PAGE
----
General Motors Co. has named general counsel Michael Millikin and outside counsel Anton Valukas of Jenner & Block to cohead an internal investigation into the company’s handling of complaints related to sudden vehicle shutdowns that led to at least 13 deaths.

GM last week issued a recall [PDF] on 1.6 million cars to check for faulty ignition switches after more than 10 years of consumer complaints that engines and power systems would suddenly shut down—a bug that also disabled air bags.

Company spokesman Alan Adler confirmed the Millikin-Valukas probe Monday, adding that attorneys from King & Spalding would join Jenner lawyers in the probe.

Valukas, a former U.S. attorney in Chicago, is Jenner’s chairman, and the law firm has a long-standing relationship with GM. Millikin’s predecessor as GC, Robert Osborne, came from Jenner and returned there in 2009 after three years of guiding GM through legal issues, including its bankruptcy. Osborne remains of counsel in Jenner’s Washington, D.C., office.

That D.C. connection could come in handy as the National Highway Traffic Safety Administration (NHTSA) is also evaluating “the timing of GM’s defect decisionmaking and reporting of the safety defect to NHTSA,” according to a 27-page special order issued March 4.

GM’s response to the order is due by April 3, which doesn’t give Millikin, who has been part of GM’s legal department since 1977, and Valukas much time to investigate beyond work already done for the recall.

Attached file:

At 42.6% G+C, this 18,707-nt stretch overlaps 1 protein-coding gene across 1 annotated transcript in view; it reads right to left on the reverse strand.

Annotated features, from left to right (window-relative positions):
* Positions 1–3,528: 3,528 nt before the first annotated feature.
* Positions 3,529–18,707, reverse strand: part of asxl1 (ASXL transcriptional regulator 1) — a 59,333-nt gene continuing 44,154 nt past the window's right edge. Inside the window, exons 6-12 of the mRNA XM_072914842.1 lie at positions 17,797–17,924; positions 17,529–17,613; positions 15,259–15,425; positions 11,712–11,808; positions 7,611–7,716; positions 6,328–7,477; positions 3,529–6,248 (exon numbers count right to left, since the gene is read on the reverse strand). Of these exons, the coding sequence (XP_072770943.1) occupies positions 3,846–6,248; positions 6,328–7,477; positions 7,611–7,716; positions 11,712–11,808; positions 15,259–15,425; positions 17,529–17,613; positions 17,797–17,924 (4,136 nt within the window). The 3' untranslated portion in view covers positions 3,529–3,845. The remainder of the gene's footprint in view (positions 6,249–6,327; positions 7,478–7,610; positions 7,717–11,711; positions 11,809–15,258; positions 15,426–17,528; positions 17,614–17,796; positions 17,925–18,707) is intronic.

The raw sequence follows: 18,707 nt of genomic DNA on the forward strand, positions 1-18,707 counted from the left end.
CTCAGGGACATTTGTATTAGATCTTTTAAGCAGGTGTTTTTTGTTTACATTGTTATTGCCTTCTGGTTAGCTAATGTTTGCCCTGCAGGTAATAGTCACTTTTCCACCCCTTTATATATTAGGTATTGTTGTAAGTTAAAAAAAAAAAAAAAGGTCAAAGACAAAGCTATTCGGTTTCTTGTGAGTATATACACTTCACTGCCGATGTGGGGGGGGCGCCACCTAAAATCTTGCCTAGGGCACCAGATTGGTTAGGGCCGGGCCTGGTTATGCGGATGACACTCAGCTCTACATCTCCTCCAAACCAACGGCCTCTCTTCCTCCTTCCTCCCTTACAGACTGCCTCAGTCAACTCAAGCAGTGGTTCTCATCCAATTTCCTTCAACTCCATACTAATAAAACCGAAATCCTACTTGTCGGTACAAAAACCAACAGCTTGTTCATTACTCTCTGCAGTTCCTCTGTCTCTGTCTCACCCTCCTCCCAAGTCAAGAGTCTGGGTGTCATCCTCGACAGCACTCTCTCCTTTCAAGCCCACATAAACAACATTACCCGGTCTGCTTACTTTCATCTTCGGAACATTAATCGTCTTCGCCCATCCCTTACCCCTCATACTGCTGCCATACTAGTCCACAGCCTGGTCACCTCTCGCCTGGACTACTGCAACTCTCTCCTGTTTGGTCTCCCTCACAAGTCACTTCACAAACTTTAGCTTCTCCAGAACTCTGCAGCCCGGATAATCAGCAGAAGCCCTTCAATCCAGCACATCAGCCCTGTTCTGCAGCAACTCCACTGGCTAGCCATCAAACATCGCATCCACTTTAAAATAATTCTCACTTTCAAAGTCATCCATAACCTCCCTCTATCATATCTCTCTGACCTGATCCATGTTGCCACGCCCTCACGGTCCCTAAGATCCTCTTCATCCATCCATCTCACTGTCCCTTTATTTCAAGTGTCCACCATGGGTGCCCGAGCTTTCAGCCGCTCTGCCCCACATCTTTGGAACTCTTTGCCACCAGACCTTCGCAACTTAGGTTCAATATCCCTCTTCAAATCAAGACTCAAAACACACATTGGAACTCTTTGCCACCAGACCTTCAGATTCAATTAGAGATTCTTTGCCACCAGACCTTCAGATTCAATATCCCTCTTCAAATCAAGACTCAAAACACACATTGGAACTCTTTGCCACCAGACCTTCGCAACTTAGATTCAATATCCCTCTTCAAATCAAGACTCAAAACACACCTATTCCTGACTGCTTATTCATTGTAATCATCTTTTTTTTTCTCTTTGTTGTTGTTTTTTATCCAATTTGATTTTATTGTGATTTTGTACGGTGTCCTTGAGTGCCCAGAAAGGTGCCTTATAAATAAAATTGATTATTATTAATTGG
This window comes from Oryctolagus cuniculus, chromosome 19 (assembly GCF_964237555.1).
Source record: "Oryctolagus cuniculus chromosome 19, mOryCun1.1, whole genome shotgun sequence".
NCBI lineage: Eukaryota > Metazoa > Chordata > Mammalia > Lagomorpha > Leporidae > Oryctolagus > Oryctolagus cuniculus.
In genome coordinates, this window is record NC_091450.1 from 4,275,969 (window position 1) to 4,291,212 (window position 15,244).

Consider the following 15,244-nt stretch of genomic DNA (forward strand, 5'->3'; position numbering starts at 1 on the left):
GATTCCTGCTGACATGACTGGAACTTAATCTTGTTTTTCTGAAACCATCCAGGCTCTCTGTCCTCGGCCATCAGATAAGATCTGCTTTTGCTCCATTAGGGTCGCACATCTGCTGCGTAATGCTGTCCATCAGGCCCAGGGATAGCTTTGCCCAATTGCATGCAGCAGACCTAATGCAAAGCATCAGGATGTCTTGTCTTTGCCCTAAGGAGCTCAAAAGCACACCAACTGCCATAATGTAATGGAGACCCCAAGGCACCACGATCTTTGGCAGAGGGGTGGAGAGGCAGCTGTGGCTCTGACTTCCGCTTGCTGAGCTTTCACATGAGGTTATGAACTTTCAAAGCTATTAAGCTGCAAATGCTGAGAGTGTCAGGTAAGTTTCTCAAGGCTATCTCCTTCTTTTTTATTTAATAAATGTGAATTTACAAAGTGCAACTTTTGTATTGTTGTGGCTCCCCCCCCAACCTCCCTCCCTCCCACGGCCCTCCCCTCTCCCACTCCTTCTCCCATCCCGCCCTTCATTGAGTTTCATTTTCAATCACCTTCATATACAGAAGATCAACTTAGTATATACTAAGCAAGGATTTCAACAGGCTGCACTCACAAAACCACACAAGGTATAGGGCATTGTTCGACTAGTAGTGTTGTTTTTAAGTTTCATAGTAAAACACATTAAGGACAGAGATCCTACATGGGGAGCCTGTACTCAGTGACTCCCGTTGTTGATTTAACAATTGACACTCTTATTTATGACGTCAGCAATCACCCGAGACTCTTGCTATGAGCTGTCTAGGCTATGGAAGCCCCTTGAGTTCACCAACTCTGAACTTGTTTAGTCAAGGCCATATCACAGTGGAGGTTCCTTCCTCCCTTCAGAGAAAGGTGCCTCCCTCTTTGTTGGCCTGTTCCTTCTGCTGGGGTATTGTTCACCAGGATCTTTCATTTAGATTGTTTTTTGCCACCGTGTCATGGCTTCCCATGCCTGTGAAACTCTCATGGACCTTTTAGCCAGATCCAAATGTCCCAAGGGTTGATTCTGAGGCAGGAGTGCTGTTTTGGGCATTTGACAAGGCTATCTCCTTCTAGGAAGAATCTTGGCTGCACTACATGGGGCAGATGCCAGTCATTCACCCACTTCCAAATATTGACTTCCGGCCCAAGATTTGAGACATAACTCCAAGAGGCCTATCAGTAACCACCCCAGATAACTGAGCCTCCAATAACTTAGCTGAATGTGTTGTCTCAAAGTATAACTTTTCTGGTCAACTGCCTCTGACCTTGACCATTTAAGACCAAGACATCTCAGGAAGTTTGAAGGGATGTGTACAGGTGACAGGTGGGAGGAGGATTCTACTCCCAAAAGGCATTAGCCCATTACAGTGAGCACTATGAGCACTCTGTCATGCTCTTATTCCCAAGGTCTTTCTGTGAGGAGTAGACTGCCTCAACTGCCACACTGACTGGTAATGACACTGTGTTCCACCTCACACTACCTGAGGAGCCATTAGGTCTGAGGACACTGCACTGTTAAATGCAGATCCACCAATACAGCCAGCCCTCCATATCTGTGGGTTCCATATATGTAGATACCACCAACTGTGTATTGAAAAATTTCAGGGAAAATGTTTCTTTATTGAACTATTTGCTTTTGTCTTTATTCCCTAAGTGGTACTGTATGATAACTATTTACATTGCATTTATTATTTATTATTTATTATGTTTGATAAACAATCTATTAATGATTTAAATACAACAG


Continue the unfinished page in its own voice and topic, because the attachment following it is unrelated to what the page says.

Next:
But the NHTSA also faces questions on its reaction to complaints.

A New York Times article on Sunday said the agency “received an average of two complaints a month about potentially dangerous shutdowns, but it repeatedly responded that there was not enough evidence of a problem to warrant a safety investigation.” The first complaint came in 2003, it said.

The Times story concluded that “regulators appear to have overlooked disturbing complaints of engine shutdowns.”

In a statement the NHTSA told “Safety is our top priority. … NHTSA uses a variety of tools to evaluate the more than 40,000 complaints it receives each year, including special crash investigations, searches for similar complaints and comparisons to other vehicles. In this case, the data available to NHTSA at the time did not contain sufficient evidence of a possible safety defect trend that would warrant the agency opening a formal investigation.”

Staff members of the House Energy and Commerce Committee were scheduled to meet with representatives of NHTSA Monday to discuss the agency’s handling of the complaints, according to the Times.